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Arctic Air To Send Temperatures To January-like Levels Across Central US

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AccuWeather meteorologists are tracking a burst of Arctic air that will give much of the central United States a taste of mid-winter cold as temperatures plunge to their lowest levels yet this season — a staggering 20-30 degrees Fahrenheit below average.

Residents from Minneapolis to Chicago, St. Louis and Oklahoma City may be double-checking their calendars late this week as air that is even colder than what is considered “normal” for the middle of January envelops the region. Although chilly conditions and snow have already moved into many of these areas this week, AccuWeather’s experts say the coldest air is yet to come.

“Many places in the Plains and Midwest will experience high temperatures 5-10 degrees or more below what a typical mid-January day would be,” AccuWeather Senior Meteorologist Joe Lundberg said.

In the latter part of this week, residents from Minneapolis through Chicago, St. Louis, and Oklahoma City might want to double-check their calendars when air much colder than what is “normal” for the middle of January envelops the region. ACCUWEATHER
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In Chicago, for instance, AccuWeather forecasters expect daytime temperatures to climb no higher than the middle to upper 20s Friday, while a normal high on Jan. 15 is 31.

“The last time Wichita, Kansas, had a high of 32 or lower was on March 10,” Lundberg said. AccuWeather’s latest forecast places the city’s maximum temperature for Friday right around 30 degrees.

Even locations farther south will not be spared from Old Man Winter’s early arrival. In Oklahoma City, following a wintry hit of rain and snow at the beginning of the week, temperatures will close out the week in the upper 30s. This is well below their lowest average high during the winter, which is in the upper 40s.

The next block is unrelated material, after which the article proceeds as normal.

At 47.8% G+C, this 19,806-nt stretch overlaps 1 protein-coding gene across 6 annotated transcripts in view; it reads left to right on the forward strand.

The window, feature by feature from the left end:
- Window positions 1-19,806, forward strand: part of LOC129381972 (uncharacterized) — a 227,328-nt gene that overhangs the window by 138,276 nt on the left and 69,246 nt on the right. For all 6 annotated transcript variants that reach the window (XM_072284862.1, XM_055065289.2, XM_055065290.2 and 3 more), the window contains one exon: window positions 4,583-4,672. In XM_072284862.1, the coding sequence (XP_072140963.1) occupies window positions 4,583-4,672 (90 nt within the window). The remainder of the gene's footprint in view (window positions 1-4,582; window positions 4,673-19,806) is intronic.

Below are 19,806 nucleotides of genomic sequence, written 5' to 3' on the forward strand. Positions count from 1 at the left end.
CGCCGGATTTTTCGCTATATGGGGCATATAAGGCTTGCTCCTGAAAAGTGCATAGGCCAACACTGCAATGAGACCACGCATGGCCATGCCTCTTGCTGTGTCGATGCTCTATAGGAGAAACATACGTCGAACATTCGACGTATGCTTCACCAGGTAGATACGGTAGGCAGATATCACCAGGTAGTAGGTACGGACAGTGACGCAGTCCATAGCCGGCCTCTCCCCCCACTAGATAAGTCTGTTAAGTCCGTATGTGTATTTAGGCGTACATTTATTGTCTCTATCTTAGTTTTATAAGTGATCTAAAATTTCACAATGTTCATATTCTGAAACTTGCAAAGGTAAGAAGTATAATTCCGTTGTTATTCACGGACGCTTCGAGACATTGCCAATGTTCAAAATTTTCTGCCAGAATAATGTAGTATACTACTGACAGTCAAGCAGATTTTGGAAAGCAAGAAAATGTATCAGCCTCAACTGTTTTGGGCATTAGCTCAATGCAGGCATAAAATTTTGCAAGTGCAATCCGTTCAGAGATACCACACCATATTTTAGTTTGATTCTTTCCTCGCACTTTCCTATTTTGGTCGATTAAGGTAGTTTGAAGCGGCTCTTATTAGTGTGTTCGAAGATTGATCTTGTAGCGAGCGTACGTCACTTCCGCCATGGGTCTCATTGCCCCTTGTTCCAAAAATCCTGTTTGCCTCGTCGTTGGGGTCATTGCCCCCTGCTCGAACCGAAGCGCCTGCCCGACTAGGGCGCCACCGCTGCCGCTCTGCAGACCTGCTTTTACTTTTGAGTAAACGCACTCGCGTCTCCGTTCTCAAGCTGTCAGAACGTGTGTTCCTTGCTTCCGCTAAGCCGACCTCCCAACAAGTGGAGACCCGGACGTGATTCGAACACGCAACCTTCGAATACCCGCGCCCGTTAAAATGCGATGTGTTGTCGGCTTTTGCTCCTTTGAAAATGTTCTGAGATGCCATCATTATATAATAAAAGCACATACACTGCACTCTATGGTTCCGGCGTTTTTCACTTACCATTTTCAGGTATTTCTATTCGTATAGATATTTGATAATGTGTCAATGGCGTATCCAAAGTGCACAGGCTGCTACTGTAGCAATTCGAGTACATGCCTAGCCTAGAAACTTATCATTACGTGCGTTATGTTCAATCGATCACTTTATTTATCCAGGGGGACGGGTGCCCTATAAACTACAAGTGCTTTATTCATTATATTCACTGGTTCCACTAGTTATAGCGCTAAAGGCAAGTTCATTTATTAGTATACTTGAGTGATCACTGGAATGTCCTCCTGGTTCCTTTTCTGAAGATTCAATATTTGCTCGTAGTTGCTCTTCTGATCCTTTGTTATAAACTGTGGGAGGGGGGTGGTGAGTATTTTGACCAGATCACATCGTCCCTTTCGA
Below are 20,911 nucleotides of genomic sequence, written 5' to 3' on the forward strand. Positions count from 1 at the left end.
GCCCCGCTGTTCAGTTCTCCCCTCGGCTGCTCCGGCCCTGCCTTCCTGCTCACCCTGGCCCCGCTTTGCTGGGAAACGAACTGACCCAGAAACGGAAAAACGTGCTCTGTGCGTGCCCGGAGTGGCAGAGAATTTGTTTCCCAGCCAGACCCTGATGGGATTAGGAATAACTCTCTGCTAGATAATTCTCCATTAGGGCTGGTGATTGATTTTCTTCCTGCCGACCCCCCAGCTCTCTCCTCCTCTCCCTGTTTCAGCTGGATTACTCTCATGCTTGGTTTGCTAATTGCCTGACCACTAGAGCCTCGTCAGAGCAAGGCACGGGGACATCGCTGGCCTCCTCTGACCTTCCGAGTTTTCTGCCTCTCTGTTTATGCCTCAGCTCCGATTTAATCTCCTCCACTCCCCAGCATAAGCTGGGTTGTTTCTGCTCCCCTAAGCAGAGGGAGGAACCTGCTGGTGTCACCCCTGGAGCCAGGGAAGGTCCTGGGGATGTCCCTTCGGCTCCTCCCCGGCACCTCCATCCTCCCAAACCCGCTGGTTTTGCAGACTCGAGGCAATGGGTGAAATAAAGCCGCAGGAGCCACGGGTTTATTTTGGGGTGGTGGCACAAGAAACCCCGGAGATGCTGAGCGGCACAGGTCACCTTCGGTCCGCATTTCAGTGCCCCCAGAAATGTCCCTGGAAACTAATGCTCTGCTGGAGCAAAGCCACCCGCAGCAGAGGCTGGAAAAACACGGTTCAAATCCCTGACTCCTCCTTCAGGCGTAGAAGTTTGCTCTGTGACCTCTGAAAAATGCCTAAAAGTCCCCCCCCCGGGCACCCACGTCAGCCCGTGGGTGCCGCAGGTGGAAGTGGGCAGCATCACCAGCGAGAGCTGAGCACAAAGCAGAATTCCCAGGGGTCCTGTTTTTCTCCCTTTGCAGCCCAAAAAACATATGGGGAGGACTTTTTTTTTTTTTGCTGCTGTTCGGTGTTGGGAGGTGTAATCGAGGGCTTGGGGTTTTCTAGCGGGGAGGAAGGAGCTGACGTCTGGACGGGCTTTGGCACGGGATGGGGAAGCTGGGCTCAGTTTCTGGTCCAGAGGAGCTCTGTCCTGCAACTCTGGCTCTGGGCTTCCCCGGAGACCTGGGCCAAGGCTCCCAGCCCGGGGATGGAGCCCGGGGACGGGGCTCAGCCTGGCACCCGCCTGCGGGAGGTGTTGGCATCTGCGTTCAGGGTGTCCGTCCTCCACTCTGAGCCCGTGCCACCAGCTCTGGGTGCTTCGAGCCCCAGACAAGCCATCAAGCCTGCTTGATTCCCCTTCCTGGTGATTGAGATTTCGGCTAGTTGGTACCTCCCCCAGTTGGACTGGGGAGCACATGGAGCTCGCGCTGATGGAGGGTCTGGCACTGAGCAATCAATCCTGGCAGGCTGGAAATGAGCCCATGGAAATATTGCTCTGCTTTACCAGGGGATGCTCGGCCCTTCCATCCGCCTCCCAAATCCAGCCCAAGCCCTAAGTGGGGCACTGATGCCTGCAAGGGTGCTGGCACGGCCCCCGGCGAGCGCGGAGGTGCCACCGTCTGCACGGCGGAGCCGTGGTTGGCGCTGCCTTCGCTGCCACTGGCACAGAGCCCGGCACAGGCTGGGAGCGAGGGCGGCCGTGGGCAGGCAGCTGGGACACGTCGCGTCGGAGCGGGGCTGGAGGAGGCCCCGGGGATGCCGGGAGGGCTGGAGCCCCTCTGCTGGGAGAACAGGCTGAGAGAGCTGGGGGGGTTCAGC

Many locations in the Plains and Midwest may have high temperatures that are 5 to 10 degrees or more below average for a mid-January day. ACCUWEATHER

Adding an additional shock factor to the upcoming cold will be widespread wind gusts of 20-35 mph that will have residents reaching for extra layers to stay warm while going about their daily routines.

AccuWeather RealFeel® Temperatures may remain in the single digits throughout the day Friday in Minneapolis and could be no higher than 10 in Chicago. Across the northern Plains, these values may stay below zero for a portion of the daytime hours.

Those hoping to catch a glimpse of the Leonid meteor shower from Thursday night to early Friday will need to bundle up before heading outside, although clouds could obstruct the view for many in the North Central states.

In terms of how this cold wave stacks up compared to others during the month of November, experts say that more than a dozen record low maximum temperatures could be challenged Friday, including in St. Cloud, Minnesota; Kansas City, Missouri; Oklahoma City; and Topeka and Wichita, Kansas. A handful of daily overnight low records could also be in jeopardy.

Experts predict that more than a dozen records for the lowest maximum temperatures could be beaten on Friday, including those in St. Cloud, Minnesota. Kansas City, Missouri, Oklahoma City, Topeka and Wichita, Kansas. ACCUWEATHER
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Lundberg attributes the early-season cold bursts entering the northern tier of the U.S. to an area of high pressure building in Alaska over the next few days.

“The wind flow around this high drives multiple waves of cold air southward out of Canada into the middle of the country, with the coldest of these waves on tap for the end of the week,” Lundberg said.

The late-week cold wave will shift eastward by the weekend, leaving Northeastern residents to shiver in January-like cold as well. By that point, the most significant lake-effect snow event of the season so far is also likely to be fully underway across the Great Lakes.

For those not quite ready for a lengthy visit from Old Man Winter, Lundberg noted that a shift in the dominant wind direction throughout the atmosphere should allow the harsh chill to ease up by the Thanksgiving holiday next week.

 

Produced in association with AccuWeather.

The Western Journal has not reviewed this story prior to publication. Therefore, it may not meet our normal editorial standards. It is provided to our readers as a service from The Western Journal.

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